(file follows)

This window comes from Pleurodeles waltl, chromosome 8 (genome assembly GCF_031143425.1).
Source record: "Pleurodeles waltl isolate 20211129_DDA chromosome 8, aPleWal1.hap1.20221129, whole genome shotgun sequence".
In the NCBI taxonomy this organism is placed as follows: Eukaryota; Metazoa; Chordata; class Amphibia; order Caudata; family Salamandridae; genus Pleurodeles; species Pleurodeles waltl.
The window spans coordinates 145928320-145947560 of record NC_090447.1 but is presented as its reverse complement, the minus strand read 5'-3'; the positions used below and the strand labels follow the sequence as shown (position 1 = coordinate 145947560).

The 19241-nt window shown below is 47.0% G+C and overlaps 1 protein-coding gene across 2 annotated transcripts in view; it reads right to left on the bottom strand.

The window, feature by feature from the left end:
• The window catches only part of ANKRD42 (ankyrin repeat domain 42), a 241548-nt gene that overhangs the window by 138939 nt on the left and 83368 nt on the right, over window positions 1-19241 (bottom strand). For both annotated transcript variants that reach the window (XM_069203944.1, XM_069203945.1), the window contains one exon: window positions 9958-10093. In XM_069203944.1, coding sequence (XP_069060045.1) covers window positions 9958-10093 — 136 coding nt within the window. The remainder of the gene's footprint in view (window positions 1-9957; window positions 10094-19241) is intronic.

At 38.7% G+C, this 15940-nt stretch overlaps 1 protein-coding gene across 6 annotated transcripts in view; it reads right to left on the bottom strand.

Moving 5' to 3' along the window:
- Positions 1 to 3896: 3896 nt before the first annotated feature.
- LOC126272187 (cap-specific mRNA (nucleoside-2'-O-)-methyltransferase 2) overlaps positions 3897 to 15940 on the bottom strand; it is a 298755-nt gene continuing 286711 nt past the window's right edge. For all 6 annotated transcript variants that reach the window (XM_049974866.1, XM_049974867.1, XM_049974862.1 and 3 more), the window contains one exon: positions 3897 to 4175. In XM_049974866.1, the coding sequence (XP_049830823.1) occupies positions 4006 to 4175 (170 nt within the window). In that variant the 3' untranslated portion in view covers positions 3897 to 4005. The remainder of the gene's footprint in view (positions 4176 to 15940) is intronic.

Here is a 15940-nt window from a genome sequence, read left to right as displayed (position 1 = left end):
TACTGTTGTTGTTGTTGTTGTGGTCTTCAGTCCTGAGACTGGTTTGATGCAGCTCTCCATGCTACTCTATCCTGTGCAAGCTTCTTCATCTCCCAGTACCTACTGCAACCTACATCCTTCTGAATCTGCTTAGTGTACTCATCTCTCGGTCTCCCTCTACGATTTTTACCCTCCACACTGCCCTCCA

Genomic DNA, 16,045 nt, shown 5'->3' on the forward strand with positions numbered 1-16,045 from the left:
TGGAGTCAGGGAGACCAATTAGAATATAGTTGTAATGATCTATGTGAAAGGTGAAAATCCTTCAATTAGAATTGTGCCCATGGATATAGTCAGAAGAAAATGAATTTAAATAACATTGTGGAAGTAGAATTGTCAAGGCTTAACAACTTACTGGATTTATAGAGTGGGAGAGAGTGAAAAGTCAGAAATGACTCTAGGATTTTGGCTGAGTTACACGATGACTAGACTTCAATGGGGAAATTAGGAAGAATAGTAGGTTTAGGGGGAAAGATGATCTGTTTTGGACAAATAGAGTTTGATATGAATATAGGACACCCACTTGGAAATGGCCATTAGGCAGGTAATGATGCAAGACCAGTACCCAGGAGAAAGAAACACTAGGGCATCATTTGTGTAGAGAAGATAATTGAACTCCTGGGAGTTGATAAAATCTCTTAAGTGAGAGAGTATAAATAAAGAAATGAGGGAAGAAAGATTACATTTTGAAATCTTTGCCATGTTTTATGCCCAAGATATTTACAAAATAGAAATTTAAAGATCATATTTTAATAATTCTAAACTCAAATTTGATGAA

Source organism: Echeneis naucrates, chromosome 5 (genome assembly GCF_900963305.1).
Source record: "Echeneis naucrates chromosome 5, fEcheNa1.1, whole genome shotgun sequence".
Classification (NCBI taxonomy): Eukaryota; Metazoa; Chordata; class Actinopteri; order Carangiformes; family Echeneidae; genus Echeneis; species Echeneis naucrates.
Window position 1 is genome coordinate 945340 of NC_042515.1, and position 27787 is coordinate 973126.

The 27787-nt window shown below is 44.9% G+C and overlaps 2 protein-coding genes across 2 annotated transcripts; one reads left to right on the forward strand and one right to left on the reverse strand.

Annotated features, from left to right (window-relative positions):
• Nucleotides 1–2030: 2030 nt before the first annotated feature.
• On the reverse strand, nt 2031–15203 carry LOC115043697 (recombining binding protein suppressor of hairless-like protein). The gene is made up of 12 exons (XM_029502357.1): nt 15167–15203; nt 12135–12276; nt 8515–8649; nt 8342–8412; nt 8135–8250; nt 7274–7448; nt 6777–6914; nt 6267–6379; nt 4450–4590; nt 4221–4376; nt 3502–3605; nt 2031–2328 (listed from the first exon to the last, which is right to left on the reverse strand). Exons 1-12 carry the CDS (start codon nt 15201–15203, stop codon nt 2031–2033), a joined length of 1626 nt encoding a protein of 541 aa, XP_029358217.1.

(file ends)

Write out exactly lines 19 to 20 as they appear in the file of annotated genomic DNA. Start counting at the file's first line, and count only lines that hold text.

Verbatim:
Window position 1 is genome coordinate 945340 of NC_042515.1, and position 27787 is coordinate 973126.

The 27787-nt window shown below is 44.9% G+C and overlaps 2 protein-coding genes across 2 annotated transcripts; one reads left to right on the forward strand and one right to left on the reverse strand.